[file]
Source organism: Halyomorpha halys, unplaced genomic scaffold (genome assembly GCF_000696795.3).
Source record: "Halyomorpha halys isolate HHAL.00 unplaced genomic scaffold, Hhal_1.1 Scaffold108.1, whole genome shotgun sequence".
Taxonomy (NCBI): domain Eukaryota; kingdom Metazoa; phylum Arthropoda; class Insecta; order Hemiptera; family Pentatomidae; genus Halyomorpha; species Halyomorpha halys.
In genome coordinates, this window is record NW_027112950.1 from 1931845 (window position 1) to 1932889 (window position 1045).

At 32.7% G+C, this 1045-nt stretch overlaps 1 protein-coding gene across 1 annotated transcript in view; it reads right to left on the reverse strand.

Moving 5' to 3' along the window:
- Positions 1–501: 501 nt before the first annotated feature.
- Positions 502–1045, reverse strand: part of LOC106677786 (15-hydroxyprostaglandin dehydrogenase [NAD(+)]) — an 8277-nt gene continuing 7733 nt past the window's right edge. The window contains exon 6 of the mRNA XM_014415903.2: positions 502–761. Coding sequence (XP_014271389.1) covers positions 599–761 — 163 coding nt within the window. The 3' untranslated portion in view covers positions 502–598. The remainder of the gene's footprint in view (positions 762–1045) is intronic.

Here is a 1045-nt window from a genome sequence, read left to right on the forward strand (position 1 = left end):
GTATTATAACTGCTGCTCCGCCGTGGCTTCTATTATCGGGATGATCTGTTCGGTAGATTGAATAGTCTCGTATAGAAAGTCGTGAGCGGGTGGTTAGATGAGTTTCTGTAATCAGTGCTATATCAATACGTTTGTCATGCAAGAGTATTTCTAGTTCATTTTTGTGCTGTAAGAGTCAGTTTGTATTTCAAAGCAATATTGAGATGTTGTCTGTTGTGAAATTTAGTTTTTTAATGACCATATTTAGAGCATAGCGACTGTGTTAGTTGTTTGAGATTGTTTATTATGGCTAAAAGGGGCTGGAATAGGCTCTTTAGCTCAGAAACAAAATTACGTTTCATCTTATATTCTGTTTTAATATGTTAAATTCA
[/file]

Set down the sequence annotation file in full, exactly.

Source organism: Halyomorpha halys, unplaced genomic scaffold (genome assembly GCF_000696795.3).
Source record: "Halyomorpha halys isolate HHAL.00 unplaced genomic scaffold, Hhal_1.1 Scaffold108.1, whole genome shotgun sequence".
Taxonomy (NCBI): domain Eukaryota; kingdom Metazoa; phylum Arthropoda; class Insecta; order Hemiptera; family Pentatomidae; genus Halyomorpha; species Halyomorpha halys.
In genome coordinates, this window is record NW_027112950.1 from 1931845 (window position 1) to 1932889 (window position 1045).

At 32.7% G+C, this 1045-nt stretch overlaps 1 protein-coding gene across 1 annotated transcript in view; it reads right to left on the reverse strand.

Moving 5' to 3' along the window:
- Positions 1–501: 501 nt before the first annotated feature.
- Positions 502–1045, reverse strand: part of LOC106677786 (15-hydroxyprostaglandin dehydrogenase [NAD(+)]) — an 8277-nt gene continuing 7733 nt past the window's right edge. The window contains exon 6 of the mRNA XM_014415903.2: positions 502–761. Coding sequence (XP_014271389.1) covers positions 599–761 — 163 coding nt within the window. The 3' untranslated portion in view covers positions 502–598. The remainder of the gene's footprint in view (positions 762–1045) is intronic.

Here is a 1045-nt window from a genome sequence, read left to right on the forward strand (position 1 = left end):
GTATTATAACTGCTGCTCCGCCGTGGCTTCTATTATCGGGATGATCTGTTCGGTAGATTGAATAGTCTCGTATAGAAAGTCGTGAGCGGGTGGTTAGATGAGTTTCTGTAATCAGTGCTATATCAATACGTTTGTCATGCAAGAGTATTTCTAGTTCATTTTTGTGCTGTAAGAGTCAGTTTGTATTTCAAAGCAATATTGAGATGTTGTCTGTTGTGAAATTTAGTTTTTTAATGACCATATTTAGAGCATAGCGACTGTGTTAGTTGTTTGAGATTGTTTATTATGGCTAAAAGGGGCTGGAATAGGCTCTTTAGCTCAGAAACAAAATTACGTTTCATCTTATATTCTGTTTTAATATGTTAAATTCA